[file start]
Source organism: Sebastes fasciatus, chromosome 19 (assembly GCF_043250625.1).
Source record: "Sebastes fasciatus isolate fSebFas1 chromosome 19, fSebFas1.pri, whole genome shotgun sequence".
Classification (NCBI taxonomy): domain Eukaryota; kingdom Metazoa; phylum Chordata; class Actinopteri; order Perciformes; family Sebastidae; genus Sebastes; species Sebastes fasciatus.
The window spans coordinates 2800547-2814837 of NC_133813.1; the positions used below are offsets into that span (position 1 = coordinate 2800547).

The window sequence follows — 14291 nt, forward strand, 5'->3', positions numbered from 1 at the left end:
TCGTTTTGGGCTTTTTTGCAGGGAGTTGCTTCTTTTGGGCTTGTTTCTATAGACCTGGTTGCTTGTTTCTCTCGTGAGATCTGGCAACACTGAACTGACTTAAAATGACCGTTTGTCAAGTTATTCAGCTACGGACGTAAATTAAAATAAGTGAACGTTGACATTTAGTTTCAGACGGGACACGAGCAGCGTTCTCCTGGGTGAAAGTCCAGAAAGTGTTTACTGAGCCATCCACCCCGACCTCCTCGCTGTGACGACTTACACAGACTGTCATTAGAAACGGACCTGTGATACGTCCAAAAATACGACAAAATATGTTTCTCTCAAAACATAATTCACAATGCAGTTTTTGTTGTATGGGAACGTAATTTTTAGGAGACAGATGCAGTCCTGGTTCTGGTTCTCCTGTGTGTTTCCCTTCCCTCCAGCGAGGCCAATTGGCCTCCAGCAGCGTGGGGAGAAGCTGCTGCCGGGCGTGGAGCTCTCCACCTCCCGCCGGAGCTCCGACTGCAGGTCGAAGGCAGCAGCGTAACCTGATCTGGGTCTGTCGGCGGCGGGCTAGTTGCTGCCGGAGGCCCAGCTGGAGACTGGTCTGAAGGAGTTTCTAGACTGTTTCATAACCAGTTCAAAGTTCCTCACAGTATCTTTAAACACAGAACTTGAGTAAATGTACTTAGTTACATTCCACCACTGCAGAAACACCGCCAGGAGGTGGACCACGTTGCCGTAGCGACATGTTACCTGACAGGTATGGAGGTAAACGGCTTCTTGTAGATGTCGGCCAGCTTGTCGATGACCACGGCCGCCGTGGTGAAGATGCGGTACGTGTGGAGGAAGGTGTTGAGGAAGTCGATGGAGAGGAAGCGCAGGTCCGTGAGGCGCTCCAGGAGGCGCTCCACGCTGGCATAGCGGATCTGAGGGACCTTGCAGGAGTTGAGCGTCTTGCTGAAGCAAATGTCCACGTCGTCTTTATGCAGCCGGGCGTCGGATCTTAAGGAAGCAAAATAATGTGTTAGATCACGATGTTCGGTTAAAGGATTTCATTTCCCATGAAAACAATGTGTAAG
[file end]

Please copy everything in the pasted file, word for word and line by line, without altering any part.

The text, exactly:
Source organism: Sebastes fasciatus, chromosome 19 (assembly GCF_043250625.1).
Source record: "Sebastes fasciatus isolate fSebFas1 chromosome 19, fSebFas1.pri, whole genome shotgun sequence".
Classification (NCBI taxonomy): domain Eukaryota; kingdom Metazoa; phylum Chordata; class Actinopteri; order Perciformes; family Sebastidae; genus Sebastes; species Sebastes fasciatus.
The window spans coordinates 2800547-2814837 of NC_133813.1; the positions used below are offsets into that span (position 1 = coordinate 2800547).

The window sequence follows — 14291 nt, forward strand, 5'->3', positions numbered from 1 at the left end:
TCGTTTTGGGCTTTTTTGCAGGGAGTTGCTTCTTTTGGGCTTGTTTCTATAGACCTGGTTGCTTGTTTCTCTCGTGAGATCTGGCAACACTGAACTGACTTAAAATGACCGTTTGTCAAGTTATTCAGCTACGGACGTAAATTAAAATAAGTGAACGTTGACATTTAGTTTCAGACGGGACACGAGCAGCGTTCTCCTGGGTGAAAGTCCAGAAAGTGTTTACTGAGCCATCCACCCCGACCTCCTCGCTGTGACGACTTACACAGACTGTCATTAGAAACGGACCTGTGATACGTCCAAAAATACGACAAAATATGTTTCTCTCAAAACATAATTCACAATGCAGTTTTTGTTGTATGGGAACGTAATTTTTAGGAGACAGATGCAGTCCTGGTTCTGGTTCTCCTGTGTGTTTCCCTTCCCTCCAGCGAGGCCAATTGGCCTCCAGCAGCGTGGGGAGAAGCTGCTGCCGGGCGTGGAGCTCTCCACCTCCCGCCGGAGCTCCGACTGCAGGTCGAAGGCAGCAGCGTAACCTGATCTGGGTCTGTCGGCGGCGGGCTAGTTGCTGCCGGAGGCCCAGCTGGAGACTGGTCTGAAGGAGTTTCTAGACTGTTTCATAACCAGTTCAAAGTTCCTCACAGTATCTTTAAACACAGAACTTGAGTAAATGTACTTAGTTACATTCCACCACTGCAGAAACACCGCCAGGAGGTGGACCACGTTGCCGTAGCGACATGTTACCTGACAGGTATGGAGGTAAACGGCTTCTTGTAGATGTCGGCCAGCTTGTCGATGACCACGGCCGCCGTGGTGAAGATGCGGTACGTGTGGAGGAAGGTGTTGAGGAAGTCGATGGAGAGGAAGCGCAGGTCCGTGAGGCGCTCCAGGAGGCGCTCCACGCTGGCATAGCGGATCTGAGGGACCTTGCAGGAGTTGAGCGTCTTGCTGAAGCAAATGTCCACGTCGTCTTTATGCAGCCGGGCGTCGGATCTTAAGGAAGCAAAATAATGTGTTAGATCACGATGTTCGGTTAAAGGATTTCATTTCCCATGAAAACAATGTGTAAG